Her very first student, Esther, made great progress in a matter of hours. Since then, Denise has taught many more women how to cycle – following in the footsteps of the Netherland’s renowned Mama Agatha.
The 2019 Bruce Timmermans Award winner also garnered a lot of questions about her other volunteer cycling gig as a meal-delivery courier for Meals on Wheels, operated out of the Good Companions Centre. Click here for more information.
Paul inspired and entertained the crowd with his TED Talk-style tale of following his heart – a.k.a. the boundary of the City of Ottawa.
Aiming to inspire, Paul encouraged attendees that if they were attending BIKE MINDS, they too were the kind of people who could bike the 300 km perimeter of the city in 24 hours. In fact, he’s looking for people who’d like to do just that this coming summer.
It will be Paul’s second time making the trek. The odyssey began in 2017, when he mapped out a route that closely followed the heart-shaped boundary of the city’s limits. An avid trip mapper, he posted the route to a local cycling group on Facebook, but didn’t get any takers.
Fast forward 638 days and Paul found himself home alone with a free weekend. Thinking the journey might take 48 hours, he set off from the Prince of Wales Bridge, heading west. Along the way, he couldn’t help but notice the irony of the Ottawa welcome signs, which promote Ottawa as a bike-friendly city – in rural locations devoid of any cycling infrastructure. But, the signs do send a message to drivers to share the road, and to Paul, that seemed to be working.
When he reached Ashton Village west of Ottawa, Paul was ready to throw in the towel, but a hot meal got him back in the saddle and he kept going until his bike lights burnt out at 1 a.m.
After a few hours of sleep, he was back at it, hopping barriers and exploring parts of the city that would be impossible to traverse by car.
If you are interested in joining Paul to repeat the journey this summer, you can get in touch with him via Instagram @paulmsg. If you’ve biked the perimeter of Ottawa or another municipality, Paul encourages you to use the hashtag #loopyourcity to share your trip.
Jay treated the crowd to a creative interlude and a BIKE MINDS first – the performance of an original poem.
To open, Jay reflected on the parallels between riding a bike and reading poetry – the pleasure, vulnerability and joy, measured in moments. Jay thinks of poems while riding his bike.
The poem Jay wrote and performed is called Machinery of Joy.
Next up was Chris Bouchard, who recently moved to Ottawa for a job in academia following a decade-long career in active transportation planning in the City of Toronto.
While they worked with brilliant minds in Toronto, Chris noticed a gap. Even the most perfect transportation plan would not get people home safely because transportation is a social process.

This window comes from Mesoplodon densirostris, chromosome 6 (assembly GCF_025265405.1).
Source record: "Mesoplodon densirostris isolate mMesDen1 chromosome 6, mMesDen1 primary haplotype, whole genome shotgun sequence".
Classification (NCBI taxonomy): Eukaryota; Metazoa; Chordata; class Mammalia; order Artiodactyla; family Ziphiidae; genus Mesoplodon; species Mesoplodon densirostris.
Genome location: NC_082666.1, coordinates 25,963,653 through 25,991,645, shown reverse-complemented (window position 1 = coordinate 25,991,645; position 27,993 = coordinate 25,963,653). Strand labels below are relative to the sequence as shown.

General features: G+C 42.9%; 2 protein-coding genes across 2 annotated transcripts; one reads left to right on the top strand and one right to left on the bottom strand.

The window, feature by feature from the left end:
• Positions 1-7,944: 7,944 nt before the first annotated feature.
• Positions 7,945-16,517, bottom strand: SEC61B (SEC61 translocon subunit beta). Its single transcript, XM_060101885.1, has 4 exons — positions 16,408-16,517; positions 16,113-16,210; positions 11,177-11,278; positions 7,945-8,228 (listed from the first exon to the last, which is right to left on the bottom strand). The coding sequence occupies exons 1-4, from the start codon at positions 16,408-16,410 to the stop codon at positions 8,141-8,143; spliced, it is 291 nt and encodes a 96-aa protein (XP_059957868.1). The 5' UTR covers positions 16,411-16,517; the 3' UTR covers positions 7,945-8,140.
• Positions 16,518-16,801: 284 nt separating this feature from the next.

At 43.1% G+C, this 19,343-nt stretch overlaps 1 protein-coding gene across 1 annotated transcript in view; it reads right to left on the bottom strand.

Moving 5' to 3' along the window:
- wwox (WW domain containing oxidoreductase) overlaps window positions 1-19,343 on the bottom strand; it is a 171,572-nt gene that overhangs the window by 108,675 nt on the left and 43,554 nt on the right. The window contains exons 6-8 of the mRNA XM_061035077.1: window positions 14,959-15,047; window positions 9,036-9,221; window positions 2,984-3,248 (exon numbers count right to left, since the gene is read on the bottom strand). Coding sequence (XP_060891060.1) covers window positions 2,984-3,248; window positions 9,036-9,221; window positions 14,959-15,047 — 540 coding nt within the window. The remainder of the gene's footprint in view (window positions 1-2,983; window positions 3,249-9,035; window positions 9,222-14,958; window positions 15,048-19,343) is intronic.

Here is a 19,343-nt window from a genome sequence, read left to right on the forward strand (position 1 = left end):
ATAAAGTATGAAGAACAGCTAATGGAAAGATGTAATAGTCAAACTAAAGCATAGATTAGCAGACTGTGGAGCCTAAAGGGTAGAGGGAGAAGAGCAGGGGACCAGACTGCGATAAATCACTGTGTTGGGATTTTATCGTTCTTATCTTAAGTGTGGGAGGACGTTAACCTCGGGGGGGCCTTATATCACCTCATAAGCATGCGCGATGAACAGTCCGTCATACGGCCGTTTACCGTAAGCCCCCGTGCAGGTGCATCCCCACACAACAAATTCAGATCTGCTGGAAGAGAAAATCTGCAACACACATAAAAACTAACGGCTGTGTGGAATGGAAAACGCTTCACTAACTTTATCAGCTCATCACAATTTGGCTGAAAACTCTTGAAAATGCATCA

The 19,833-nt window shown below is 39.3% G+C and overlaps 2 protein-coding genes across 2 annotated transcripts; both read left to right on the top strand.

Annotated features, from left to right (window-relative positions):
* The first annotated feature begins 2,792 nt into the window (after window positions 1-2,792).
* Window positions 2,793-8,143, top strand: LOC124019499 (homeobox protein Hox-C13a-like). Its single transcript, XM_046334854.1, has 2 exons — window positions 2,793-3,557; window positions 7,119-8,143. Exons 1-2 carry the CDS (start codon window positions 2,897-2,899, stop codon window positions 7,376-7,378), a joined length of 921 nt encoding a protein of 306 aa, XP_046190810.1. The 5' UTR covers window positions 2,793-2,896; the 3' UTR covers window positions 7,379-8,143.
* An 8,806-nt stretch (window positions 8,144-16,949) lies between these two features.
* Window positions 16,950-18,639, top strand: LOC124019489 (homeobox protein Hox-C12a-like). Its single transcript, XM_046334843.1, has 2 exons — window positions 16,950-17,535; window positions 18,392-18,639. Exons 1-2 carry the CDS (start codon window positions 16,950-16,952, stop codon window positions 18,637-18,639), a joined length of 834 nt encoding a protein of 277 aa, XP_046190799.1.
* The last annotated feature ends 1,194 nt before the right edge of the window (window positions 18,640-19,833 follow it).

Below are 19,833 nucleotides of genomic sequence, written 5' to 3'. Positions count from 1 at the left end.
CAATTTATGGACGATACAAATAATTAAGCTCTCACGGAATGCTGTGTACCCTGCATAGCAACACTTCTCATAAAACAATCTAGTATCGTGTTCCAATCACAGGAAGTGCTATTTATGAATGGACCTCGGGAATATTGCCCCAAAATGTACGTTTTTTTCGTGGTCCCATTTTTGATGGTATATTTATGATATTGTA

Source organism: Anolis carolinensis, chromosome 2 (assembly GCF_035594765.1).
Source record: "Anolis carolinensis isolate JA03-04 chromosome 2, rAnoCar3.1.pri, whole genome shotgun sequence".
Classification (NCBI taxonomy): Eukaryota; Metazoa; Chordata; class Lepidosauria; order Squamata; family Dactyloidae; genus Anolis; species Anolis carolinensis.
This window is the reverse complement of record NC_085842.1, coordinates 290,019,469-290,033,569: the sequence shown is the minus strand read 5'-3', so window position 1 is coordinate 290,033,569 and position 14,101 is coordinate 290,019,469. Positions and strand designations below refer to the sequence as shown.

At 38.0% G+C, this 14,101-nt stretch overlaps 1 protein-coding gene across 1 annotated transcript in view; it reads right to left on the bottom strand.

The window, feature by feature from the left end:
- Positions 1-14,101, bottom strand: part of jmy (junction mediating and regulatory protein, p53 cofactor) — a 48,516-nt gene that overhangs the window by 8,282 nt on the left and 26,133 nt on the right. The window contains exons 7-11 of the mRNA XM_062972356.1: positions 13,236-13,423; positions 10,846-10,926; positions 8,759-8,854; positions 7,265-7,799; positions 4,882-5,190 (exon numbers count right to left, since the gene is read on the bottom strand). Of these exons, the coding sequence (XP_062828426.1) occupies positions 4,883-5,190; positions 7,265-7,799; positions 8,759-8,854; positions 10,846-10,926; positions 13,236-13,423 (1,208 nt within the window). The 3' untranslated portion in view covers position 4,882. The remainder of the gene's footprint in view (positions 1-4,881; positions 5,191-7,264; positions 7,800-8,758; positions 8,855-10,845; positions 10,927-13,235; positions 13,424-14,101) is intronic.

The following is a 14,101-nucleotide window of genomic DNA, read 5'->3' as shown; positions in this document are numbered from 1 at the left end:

That’s where the machinery of government comes in – something that Chris is now studying and writing a book about.
One story Chris reflected on is a network of cycling trails that were built not with the support of a pro-cycling mayor, but rather, under the leadership of Rob Ford. The mechanics of how different governments are implementing cycling infrastructure is now the focus of Chris’s work as a researcher at the University of Ottawa.
Chris came to urbanism from a very interesting starting point, having hand delivered Jane Jacobs’ manuscript for Dark Age Ahead while working as a bike messenger.
Shawn’s story, entitled “My Journey of Self Discovery: Cycling at the Speed of Life” detailed a journey from childhood to transportation engineer and author, illustrated by photos.
As a child growing up in the east end of Ottawa, Shawn experienced the freedom of getting around on his own by bike, and celebrating cycling by displaying his elaborately decorated bike in a local bike parade.
But like many teenagers, he soon traded his two wheels for four and lost touch with cycling for a whole decade. Eventually, while working as a highway engineer at the provincial Ministry of Transportation, Shawn took a temporary posting in Thunder Bay. There, he rediscovered his love of cycling through a 4km commute, which he often extended by taking the scenic route.
When he returned to his office in Toronto, Shawn tried biking to work, but felt something was lacking. He formed a bike users group at his workplace and felt the success of a few wins: indoor bike storage was added, and the group held lunch-and-learn sessions for other interested staff.
Shawn wanted to do more to influence his colleagues and his profession. He made the leap into an active transportation role in York Region, where he was able to see the implementation of his big idea for a median cycling facility to protect cyclists from highway ramps.
Now back working in Ottawa, Shawn also published a book, called Happy Trails, which details 40 biking and hiking adventures in and around the Greater Toronto Area.